Milton Cross is a member of the San Francisco group Tarentel, among other things. His talents permeate their sprawling recordings, adding endless amounts of richness and warmth. None of this has changed on his latest, self-released solo album, "Light in the West." It feels like something unearthed from another time period, wholly intact, and magnificently beautiful.
The stunning, heart-breaking opener, "It's Been Almost a Year," is full of regret and longing. Simple, methodic violin notes etch pictures in the air. As multiple violins flicker like waterbirds in the sky, you feel surrounded by the coming dawn, the inevitable realization that this period in your life is over and you have to move on. Cross carefully chooses each note to drive the point home. At times it's reminiscent of Max Richter's brilliant "Blue Notebooks," but Cross thrives in this stripped down setting. "It's Been Almost a Year" is a masterpiece.
These complex emotional passages continue throughout this album. "Mountain Pulses" writhes in bubbling, droning guitars. The notes seethe from the ether, accented by haunted violin passages, chasing you down a dark and winding path. There's something sordid under the surface here, but Cross keeps it all together and never lets whatever's stalking you get too close. It's a delicate balance, but he doesn't falter.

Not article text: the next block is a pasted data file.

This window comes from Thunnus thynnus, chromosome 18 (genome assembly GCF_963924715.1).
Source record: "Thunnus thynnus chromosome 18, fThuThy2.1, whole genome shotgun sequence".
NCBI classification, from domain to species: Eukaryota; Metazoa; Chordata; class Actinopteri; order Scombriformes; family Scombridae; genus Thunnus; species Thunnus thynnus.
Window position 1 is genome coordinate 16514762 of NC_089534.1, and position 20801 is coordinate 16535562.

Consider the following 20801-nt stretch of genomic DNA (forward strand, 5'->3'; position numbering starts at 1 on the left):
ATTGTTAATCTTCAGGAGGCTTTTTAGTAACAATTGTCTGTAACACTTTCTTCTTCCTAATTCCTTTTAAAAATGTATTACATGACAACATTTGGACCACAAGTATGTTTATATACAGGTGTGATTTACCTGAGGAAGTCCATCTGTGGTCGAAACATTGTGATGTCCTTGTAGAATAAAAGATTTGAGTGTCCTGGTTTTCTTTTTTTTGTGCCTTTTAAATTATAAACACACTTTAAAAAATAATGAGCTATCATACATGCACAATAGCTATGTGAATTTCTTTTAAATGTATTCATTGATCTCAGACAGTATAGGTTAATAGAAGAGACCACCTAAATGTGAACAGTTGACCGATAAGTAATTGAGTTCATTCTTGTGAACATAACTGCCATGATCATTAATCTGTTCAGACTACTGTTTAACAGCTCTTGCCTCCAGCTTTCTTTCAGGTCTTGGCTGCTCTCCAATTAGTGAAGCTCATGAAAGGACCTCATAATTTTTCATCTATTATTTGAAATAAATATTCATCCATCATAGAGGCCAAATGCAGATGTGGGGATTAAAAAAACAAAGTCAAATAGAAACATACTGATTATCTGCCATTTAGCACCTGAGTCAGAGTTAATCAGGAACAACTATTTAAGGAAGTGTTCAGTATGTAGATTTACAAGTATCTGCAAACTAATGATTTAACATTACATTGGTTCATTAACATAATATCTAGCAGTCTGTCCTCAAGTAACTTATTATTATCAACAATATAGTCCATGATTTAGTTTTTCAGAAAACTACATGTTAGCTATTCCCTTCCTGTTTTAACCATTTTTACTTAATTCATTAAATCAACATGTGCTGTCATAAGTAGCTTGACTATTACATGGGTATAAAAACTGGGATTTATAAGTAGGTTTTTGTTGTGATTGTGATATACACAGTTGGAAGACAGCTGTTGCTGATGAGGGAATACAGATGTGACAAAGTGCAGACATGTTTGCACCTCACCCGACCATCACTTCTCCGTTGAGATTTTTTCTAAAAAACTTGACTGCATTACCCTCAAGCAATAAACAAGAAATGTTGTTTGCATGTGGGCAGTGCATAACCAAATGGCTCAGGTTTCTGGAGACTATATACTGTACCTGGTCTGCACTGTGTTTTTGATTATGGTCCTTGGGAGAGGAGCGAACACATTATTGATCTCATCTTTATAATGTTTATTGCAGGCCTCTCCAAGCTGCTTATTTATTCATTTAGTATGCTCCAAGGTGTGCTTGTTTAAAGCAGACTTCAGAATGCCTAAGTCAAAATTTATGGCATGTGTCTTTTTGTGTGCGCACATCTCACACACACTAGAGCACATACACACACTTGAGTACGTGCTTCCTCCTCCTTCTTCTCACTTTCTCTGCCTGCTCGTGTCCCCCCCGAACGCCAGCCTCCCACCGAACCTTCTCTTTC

Everything comes to a head on the harmonium drenched, sonic sunrise "Light In The West Where It Will Always Be Morning." Scraped strings and heady bass break the horizon as the first rays of the morning sun. This track is devastating. It is the beginning and the end, wrapped into a singular, dazzling moment. It's like being lifted up above the chaos, before being dropped down right smack in the middle.
Milton Cross shows a lot of skill on "Light in the West," and it's an album with endless layers to dissect and digest. Full of organic details and spacious drones, there's something on this record for everyone. I would guess this is somewhat limited, and trust me when I say you don't want to miss out. This comes highly recommended. 9/10 -- Brad Rose (28 June, 2006)